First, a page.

Exposed by Lisa Scottoline

Exposed
by
Lisa Scottoline

Rating:

Simon Pensiera, one of the top sales reps from OpenSpace, the biggest office cubicle manufacturer in the area, has lost his job. After only one month of missing his quota, he’s sure he has been wrongly fired and that his termination is because of his young daughter’s leukemia and the high cost of treatments, including an upcoming bone marrow transplant. His boss, Todd Eddington, is worried about the insurance policy and tells him, “These expenses are going to kill us this quarter. It’s really too much. We can’t keep this up. They’re going to raise our rates.”

In comes Mary DiNunzio, Simon’s childhood friend from South Philly. She’s a lawyer now and has just made partner at Rosato & DiNunzio. There’s no question she’ll take the case, until Bennie Rosato tells her there’s a conflict of interest. OpenSpace is a subsidiary of their biggest client and Bennie isn’t about to jeopardize her relationship with Dumbarton Industries or Nate Lence, the company’s CEO and Bennie’s classmate from law school.

Pretty soon it’s Rosato versus DiNunzio and Mary must decide what to do. Her entire South Philly neighborhood, including a very sick little girl, is counting on her and she must find a way. And then, a shocking murder puts the wrong person in jail and Mary and her partner in danger. Can they solve the murder and fix things for Simon and his little girl, Rachel?

There are several subplots, including Mary’s relationship with the super-aggressive and take-no-prisoners Bennie, who used to be her boss. Both Mary and Bennie have significant others, which spices up the story a bit. Scottoline also describes Rachel’s illness, her treatments and preparation for a bone marrow transplant. Rachel is surrounded by a large, supportive family and neighborhood, which contributes to the author’s feel-good description of family and relationships. Much of the book is set at the Children’s Hospital of Philadelphia and is a worthy shout-out to the great care she receives.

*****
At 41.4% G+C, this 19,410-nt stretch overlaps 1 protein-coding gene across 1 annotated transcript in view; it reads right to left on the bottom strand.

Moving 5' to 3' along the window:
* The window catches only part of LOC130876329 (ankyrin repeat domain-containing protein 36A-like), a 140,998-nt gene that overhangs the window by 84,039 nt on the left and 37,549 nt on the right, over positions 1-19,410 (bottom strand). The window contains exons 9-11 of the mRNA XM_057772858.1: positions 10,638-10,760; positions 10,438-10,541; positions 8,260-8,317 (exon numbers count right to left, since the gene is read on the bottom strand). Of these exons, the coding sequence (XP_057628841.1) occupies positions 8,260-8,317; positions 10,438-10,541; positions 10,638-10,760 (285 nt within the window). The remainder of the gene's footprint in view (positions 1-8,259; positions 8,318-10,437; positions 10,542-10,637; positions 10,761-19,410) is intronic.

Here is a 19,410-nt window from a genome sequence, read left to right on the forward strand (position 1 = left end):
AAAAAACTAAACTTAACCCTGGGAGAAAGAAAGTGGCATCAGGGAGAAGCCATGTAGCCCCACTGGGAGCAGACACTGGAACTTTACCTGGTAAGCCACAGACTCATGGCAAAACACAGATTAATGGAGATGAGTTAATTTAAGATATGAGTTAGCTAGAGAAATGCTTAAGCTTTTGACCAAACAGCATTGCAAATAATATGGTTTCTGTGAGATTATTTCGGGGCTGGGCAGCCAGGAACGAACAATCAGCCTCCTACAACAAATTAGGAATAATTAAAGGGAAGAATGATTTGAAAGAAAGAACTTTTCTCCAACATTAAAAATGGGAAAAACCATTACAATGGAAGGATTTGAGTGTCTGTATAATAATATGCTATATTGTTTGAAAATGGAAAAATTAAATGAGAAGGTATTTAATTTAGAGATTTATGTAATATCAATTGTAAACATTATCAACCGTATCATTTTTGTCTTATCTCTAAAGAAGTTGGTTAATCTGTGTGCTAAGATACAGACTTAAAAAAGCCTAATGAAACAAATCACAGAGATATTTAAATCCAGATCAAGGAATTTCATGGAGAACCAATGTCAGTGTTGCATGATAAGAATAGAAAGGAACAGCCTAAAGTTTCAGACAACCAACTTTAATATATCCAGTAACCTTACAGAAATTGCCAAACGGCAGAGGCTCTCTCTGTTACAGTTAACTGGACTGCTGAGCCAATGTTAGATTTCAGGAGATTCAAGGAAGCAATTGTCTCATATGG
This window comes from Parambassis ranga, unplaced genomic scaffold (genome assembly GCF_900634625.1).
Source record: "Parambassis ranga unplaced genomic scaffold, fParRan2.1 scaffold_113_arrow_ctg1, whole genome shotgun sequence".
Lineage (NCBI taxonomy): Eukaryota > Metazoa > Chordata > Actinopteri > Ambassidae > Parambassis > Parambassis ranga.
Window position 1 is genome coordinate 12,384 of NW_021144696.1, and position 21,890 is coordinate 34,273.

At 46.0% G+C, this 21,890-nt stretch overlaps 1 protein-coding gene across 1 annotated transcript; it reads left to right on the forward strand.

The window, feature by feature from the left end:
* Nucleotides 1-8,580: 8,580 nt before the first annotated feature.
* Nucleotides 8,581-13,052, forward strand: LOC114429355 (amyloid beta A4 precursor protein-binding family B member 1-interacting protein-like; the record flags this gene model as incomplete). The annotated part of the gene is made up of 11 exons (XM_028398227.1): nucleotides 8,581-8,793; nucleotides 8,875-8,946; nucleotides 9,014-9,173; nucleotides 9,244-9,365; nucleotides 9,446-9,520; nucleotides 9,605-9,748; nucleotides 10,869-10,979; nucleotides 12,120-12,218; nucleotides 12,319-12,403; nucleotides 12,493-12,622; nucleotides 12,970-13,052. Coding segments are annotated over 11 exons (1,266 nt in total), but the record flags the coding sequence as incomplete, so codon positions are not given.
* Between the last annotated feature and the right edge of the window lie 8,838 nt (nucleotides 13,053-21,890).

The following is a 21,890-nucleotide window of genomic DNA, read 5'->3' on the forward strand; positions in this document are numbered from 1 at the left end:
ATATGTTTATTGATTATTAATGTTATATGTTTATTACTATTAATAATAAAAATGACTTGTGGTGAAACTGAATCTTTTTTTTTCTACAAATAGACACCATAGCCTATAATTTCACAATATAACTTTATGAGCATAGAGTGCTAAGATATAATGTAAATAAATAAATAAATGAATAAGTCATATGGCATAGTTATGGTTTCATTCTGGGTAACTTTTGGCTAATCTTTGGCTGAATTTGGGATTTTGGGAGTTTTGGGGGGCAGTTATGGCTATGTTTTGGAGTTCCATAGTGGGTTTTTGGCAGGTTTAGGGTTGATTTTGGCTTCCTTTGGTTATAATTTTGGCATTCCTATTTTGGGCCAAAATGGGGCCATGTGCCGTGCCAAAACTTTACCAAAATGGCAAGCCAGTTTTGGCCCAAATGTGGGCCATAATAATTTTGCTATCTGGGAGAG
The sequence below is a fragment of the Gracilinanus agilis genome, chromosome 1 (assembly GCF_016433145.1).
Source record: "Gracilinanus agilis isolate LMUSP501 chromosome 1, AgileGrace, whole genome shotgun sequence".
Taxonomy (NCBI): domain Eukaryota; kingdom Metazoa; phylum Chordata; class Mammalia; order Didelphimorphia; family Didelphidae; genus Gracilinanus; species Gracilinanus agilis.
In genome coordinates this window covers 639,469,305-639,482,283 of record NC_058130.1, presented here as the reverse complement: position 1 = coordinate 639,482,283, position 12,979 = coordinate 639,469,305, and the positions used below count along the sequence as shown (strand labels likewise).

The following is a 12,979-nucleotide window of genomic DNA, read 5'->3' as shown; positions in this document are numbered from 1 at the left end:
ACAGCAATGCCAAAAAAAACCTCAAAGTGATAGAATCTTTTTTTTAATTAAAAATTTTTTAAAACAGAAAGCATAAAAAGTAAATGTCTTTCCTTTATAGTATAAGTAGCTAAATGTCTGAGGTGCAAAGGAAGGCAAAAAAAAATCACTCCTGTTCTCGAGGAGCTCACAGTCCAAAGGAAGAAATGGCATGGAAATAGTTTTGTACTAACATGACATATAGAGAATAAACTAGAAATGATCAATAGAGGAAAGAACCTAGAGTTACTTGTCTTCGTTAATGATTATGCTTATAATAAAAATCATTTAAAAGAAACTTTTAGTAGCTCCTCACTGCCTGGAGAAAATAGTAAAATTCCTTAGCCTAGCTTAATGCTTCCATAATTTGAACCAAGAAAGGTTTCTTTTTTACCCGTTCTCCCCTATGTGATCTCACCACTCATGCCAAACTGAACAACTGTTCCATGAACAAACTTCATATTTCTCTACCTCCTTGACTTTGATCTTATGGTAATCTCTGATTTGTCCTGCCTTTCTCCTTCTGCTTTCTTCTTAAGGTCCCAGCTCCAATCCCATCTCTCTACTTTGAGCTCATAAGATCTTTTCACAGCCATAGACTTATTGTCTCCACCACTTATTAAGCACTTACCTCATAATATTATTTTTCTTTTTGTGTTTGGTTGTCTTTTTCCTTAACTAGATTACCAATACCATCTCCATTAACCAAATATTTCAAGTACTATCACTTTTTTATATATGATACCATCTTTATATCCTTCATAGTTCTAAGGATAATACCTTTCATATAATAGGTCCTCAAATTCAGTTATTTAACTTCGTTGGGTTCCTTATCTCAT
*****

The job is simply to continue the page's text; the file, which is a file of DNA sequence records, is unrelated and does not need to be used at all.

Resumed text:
I had not read a Lisa Scottoline book until now. Scottoline has written twenty-nine novels and Exposed is the fifth book in Scottoline’s Rosato & DiNunzio series. The author provides plenty of back story and Exposed can be read as a standalone.

I went in with an open mind, however, I can’t say I enjoyed this book much. It was an easy read, but I found the plot far-fetched, a little boring and the characters stereotypical. In particular, Scottoline’s South Philly characters are over the top, especially her hard-of-hearing father whose dialogue is displayed in ALL CAPS. Scottoline also devotes the first half of the book to a dry legal debate about conflict of interest, so readers need to wait patiently for the action to begin.

In addition, editing mistakes, including repetitive phrases, dialogue and physically impossible descriptions, make me feel like this book was cranked out without much polish. I wish I could say I liked this book. I know the author has a huge fan base, but for me, Scottoline is a one and done.

Thanks for visiting – come back soon.

18 thoughts on “Exposed by Lisa Scottoline